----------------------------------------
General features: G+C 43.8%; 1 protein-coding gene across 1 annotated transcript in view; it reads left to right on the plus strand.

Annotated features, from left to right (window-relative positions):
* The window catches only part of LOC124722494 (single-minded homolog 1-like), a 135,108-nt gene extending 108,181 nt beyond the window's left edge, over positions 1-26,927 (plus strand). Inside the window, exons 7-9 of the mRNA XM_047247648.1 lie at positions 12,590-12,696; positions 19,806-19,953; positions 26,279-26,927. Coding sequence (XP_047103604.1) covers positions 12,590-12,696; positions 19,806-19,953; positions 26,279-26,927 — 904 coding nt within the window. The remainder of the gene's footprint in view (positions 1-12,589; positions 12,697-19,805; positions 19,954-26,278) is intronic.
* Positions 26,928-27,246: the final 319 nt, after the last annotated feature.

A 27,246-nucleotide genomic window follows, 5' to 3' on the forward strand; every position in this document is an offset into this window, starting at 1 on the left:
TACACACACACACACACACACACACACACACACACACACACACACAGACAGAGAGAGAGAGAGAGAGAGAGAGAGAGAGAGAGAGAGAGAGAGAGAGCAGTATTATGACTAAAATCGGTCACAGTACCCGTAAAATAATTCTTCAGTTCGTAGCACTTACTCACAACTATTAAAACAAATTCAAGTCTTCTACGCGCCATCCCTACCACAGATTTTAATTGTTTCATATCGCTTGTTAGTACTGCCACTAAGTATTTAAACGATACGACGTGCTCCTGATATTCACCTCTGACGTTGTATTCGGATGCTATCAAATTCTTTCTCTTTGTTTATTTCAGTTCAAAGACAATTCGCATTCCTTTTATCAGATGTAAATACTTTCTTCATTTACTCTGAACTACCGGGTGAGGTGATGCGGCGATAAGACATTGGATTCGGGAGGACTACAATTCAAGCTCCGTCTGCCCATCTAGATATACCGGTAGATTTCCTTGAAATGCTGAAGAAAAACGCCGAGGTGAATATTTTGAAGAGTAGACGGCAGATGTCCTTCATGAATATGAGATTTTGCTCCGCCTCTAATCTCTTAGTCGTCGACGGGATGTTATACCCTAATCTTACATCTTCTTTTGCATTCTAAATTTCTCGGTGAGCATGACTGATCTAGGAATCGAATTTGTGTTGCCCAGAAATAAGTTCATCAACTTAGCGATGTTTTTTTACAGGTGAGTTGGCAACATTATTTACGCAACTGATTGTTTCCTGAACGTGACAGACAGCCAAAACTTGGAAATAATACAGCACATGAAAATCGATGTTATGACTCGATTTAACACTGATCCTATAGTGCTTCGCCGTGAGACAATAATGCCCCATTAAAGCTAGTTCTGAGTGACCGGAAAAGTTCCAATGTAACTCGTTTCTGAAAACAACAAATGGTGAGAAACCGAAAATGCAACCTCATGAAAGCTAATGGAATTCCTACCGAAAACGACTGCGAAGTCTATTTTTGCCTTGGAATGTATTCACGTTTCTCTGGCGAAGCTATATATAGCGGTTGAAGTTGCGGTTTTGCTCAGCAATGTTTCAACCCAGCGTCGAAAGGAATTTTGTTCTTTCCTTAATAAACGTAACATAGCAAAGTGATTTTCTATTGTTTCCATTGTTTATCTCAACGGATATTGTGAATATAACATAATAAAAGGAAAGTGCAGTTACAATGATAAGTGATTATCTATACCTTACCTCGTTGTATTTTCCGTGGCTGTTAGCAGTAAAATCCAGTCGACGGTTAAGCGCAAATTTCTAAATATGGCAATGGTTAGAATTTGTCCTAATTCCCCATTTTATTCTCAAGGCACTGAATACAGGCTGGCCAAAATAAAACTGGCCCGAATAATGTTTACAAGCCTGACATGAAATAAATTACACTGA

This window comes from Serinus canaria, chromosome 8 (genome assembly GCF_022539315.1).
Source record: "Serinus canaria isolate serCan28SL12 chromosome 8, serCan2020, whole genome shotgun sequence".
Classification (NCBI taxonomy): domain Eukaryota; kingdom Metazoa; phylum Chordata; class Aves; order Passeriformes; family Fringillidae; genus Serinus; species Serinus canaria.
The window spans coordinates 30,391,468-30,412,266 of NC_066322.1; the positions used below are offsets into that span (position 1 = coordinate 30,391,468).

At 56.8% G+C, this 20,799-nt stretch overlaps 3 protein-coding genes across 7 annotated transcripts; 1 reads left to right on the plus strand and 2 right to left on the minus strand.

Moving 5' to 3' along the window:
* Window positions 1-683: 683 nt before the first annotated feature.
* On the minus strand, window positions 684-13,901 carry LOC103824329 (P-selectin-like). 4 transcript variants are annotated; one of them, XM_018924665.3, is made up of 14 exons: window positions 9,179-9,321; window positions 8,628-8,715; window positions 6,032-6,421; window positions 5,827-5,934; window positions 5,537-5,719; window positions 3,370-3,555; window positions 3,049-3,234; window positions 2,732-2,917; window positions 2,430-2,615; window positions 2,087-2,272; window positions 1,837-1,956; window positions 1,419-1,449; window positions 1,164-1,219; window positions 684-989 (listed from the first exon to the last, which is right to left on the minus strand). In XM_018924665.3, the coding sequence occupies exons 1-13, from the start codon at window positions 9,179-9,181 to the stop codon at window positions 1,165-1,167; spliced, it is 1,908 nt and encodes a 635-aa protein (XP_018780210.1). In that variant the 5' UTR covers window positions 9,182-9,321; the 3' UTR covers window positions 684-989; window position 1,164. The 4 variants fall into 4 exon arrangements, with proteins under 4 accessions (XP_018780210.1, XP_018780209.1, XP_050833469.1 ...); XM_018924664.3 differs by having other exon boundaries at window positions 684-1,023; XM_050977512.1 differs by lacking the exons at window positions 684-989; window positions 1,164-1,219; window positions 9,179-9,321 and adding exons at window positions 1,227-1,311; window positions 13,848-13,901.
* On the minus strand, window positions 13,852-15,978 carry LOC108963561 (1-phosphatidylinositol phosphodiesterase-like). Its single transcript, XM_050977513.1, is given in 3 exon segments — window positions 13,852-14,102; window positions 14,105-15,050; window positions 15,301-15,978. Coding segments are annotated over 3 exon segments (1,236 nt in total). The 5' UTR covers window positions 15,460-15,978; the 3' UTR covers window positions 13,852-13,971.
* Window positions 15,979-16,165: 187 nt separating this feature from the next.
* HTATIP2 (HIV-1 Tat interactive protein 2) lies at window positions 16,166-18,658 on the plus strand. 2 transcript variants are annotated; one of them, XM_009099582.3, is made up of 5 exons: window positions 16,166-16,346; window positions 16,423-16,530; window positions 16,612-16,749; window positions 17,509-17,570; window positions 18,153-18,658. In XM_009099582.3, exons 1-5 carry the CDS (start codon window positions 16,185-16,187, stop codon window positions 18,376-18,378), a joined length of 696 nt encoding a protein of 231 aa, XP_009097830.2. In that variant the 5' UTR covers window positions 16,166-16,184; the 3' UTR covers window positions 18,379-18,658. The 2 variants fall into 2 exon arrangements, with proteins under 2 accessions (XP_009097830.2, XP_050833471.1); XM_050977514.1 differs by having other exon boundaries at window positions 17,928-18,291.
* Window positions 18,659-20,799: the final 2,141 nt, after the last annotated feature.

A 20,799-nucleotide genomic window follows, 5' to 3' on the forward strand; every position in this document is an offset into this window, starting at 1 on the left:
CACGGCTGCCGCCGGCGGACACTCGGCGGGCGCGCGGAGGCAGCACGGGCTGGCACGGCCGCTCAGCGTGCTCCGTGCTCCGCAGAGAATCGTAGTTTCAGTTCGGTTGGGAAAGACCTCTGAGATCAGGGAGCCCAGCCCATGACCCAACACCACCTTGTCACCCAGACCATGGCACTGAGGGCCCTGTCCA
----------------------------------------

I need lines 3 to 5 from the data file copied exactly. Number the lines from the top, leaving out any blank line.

* The window catches only part of LOC124722494 (single-minded homolog 1-like), a 135,108-nt gene extending 108,181 nt beyond the window's left edge, over positions 1-26,927 (plus strand). Inside the window, exons 7-9 of the mRNA XM_047247648.1 lie at positions 12,590-12,696; positions 19,806-19,953; positions 26,279-26,927. Coding sequence (XP_047103604.1) covers positions 12,590-12,696; positions 19,806-19,953; positions 26,279-26,927 — 904 coding nt within the window. The remainder of the gene's footprint in view (positions 1-12,589; positions 12,697-19,805; positions 19,954-26,278) is intronic.
* Positions 26,928-27,246: the final 319 nt, after the last annotated feature.

A 27,246-nucleotide genomic window follows, 5' to 3' on the forward strand; every position in this document is an offset into this window, starting at 1 on the left: